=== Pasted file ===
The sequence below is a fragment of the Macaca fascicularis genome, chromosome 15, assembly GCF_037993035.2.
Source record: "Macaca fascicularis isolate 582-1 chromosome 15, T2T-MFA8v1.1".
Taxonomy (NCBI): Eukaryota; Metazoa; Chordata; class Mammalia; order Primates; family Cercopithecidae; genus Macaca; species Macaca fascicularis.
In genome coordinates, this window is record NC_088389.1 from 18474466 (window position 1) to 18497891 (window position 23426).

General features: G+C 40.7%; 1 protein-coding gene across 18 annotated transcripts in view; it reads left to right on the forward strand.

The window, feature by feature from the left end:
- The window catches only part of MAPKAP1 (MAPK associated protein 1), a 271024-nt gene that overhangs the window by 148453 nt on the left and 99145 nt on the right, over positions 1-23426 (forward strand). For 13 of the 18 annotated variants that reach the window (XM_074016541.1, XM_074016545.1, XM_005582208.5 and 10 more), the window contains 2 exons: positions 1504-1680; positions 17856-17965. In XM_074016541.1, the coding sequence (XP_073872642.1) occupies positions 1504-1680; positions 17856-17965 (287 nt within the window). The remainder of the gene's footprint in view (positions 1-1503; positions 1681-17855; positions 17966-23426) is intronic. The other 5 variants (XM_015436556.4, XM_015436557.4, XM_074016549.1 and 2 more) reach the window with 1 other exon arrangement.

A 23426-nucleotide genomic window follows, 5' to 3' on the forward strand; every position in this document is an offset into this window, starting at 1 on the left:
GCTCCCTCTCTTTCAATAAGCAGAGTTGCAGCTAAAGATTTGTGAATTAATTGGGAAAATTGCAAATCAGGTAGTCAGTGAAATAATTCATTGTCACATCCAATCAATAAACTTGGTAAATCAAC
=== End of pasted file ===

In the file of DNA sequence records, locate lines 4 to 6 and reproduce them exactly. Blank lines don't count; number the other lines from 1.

In genome coordinates, this window is record NC_088389.1 from 18474466 (window position 1) to 18497891 (window position 23426).

General features: G+C 40.7%; 1 protein-coding gene across 18 annotated transcripts in view; it reads left to right on the forward strand.

The window, feature by feature from the left end: